Summary Meeting Notes
Residential Development and Compatibility Policy Expert Group
Date: November 8, 2012
Time: 4:00 p.m. to 6:00 p.m.
PEG Attendees: Matt Davis, Tamara DeRidder, John Gibbon, Anyeley Hallova, Michael Hayes, Gabe Headrick, Gordon Jones, James McGrath, Rod Merrick, Stanley Penkin, Emily Sandy, Eli Spevak, Irma Valdez
Staff/Presenters: Barry Manning (BPS PEG lead), Dante James and Judith Mowry, Office of Equity and Human Rights
Other Attendees: Taylor Miron, Olivia Wickstrom, Alex Luciani, Jim Brown, David Sweet; BPS staff: Julia Gisler, Debbie Bischoff, Julia Gisler, Chris Scarzello, Deborah Stein, Lora Lillard, Desiree Williams-Rajee
Facilitator: Deb Meihoff, Communitas
View the original agenda, including materials, for this meeting.
Welcome, overview, introductions
Equity Fundamentals / RDC Issues Through an Equity Lens
Presenter: Dante James / Office of Equity and Human Rights
Summary: Dante James discussed why equity important in the planning process, why Portland is using a racial equity lens, and strategies for moving forward. The group participated in an exercise exploring issues that prevent Portlanders from talking about racial equity.
Facilitated Discussions - Equity Issues with Residential Development
Facilitators: Dante James and Judith Mowry / Office of Equity and Human Rights; Desiree Williams-Rajee / BPS
Summary: The PEG broke into two smaller groups to discuss the role of assumptions that are made when reviewing Residential Development and Compatibility policies and implementation strategies. The facilitated discussion centered on two questions: (1) When you think of ‘single-family’ residential, what does that mean and look like? (2) How might ‘maintaining character’ mean different things for different neighborhoods?
Key themes from the facilitated discussions:
- “Single family residential” term is generally perceived as an architectural / planning style, not a statement on the number or relationship of occupants within the structure. Portlanduses the term “single dwelling residential” in order to clarify that issue.
- Single dwelling neighborhoods mean different things to different people, often based on where and when one grew up (for instance, some from the east coast think of single dwelling neighborhoods as rowhouses, others conjure up an image from a time when it meant multiple children, no sidewalks and very large lots - that is different from the predominant view today).
- To some a house is a major financial investment, which would suggest a desire to conservatively secure the investment (sameness may be highly valued). Others see a house as a home, a place to live, which would likely stress a place for self-expression (not necessarily sameness). Still, others may view a house as both investment and place to live. These perceptions shape how residents perceive changes in their neighborhoods.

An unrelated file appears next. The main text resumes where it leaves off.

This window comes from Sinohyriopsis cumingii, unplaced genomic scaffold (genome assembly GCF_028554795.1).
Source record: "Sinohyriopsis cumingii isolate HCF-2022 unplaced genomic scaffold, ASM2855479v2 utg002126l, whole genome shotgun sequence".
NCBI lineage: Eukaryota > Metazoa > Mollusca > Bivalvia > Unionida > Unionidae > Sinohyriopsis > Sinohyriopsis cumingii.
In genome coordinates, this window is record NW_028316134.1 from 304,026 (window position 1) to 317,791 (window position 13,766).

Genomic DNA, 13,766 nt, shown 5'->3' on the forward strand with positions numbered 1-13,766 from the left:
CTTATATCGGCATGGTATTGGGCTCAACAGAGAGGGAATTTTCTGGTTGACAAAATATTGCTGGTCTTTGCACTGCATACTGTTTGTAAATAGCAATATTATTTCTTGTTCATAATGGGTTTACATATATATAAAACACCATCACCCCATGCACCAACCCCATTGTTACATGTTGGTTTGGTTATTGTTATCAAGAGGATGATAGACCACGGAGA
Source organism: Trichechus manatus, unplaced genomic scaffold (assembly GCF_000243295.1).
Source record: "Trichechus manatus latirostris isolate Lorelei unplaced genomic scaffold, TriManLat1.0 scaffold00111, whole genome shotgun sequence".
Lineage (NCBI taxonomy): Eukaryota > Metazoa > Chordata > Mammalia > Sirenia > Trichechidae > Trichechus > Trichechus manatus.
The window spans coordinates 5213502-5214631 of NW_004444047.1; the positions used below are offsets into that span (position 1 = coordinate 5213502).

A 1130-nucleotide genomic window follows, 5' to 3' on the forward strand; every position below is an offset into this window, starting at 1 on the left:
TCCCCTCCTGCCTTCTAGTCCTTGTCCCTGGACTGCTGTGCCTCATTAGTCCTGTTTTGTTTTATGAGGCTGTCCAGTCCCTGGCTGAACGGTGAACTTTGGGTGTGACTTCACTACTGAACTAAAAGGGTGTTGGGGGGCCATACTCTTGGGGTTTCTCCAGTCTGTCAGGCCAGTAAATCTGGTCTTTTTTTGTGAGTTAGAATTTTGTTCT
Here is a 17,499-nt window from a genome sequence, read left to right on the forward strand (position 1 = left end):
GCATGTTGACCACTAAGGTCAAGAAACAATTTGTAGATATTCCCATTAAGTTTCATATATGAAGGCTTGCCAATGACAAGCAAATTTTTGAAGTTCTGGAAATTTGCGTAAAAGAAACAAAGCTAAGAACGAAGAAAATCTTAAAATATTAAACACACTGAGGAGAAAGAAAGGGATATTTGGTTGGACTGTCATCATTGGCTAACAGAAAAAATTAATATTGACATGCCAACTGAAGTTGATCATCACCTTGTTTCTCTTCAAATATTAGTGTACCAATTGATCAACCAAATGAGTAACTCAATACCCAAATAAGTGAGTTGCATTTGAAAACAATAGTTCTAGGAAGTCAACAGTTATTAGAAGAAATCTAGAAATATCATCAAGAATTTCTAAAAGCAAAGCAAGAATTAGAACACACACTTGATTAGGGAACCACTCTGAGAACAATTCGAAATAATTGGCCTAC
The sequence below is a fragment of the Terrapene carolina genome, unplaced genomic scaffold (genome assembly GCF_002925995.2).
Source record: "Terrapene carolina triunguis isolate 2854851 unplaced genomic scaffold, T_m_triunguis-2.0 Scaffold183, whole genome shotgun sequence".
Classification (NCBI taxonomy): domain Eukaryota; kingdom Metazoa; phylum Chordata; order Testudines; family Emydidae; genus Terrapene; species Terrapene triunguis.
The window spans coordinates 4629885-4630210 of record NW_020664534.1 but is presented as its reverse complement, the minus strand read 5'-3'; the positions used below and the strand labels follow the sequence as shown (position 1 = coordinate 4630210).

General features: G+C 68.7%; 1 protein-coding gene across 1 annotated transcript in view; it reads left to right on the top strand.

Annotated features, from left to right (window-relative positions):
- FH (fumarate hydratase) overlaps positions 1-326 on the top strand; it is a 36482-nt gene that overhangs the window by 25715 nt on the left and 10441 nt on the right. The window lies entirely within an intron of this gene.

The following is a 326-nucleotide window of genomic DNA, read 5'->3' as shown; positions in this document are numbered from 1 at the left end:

- Different neighborhoods are different - a diversity in building types, architectural styles, and evolution of our neighborhoods should be allowed, within the context. Sometimes ‘eclectic’ character defines a place - maintaining the eclectic nature of structures or allowing a place to evolve may be more important than remaining static.
- There is a constant tension in trying to ‘maintain’ character, as our neighborhoods are always changing. Paying attention to physical context (massing, setbacks, etc) is more important than maintaining a particular architectural style.
- Need to be aware and acknowledge the history of using government functions, such as zoning or deliberate disinvestment, to discriminate against citizens based on race.
Summary: PEG members shared key themes from each of the discussion groups. Further, they raised the issue of where to go next with the question of equity. PEG members wish to have more discussion about equity as it relates to the draft policies they have been considering. They would also like to explore what policy tools are available to address the identified equity issues.
[There were no public comments]
PEG Process Updates and Feedback
- PEG members stressed the need for adequate time to review the entire draft policy document before discussing. They would also like a summary of the policies they worked on as a group - where they are in the document and the draft language being published.
- It was noted that at some point, BPS and/or others need to stand back and review the policy implications as a whole - determine appropriate implementation measures and make sure the policies are driving toward desired outcomes as well as avoiding unintended consequences.
- Draft of policies is anticipated to be released for public review and comment in December, followed by public workshops and engagement events after the first of the year. In order to allow a complete review prior to discussion, the PEG will hold off discussing the draft together until the January meeting.
- December meeting will include the presentation on gentrification (postponed from October’s meeting) and a presentation of growth scenarios in the city. PEG is invited to participate in the new online discussion board.
For more information, please contact either Barry Manning Bureau of Planning and Sustainability at 503-823-7965 or Barry.Manning@portlandoregon.gov or Deb Meihoff, facilitator at 503-358-3404 or email@example.com.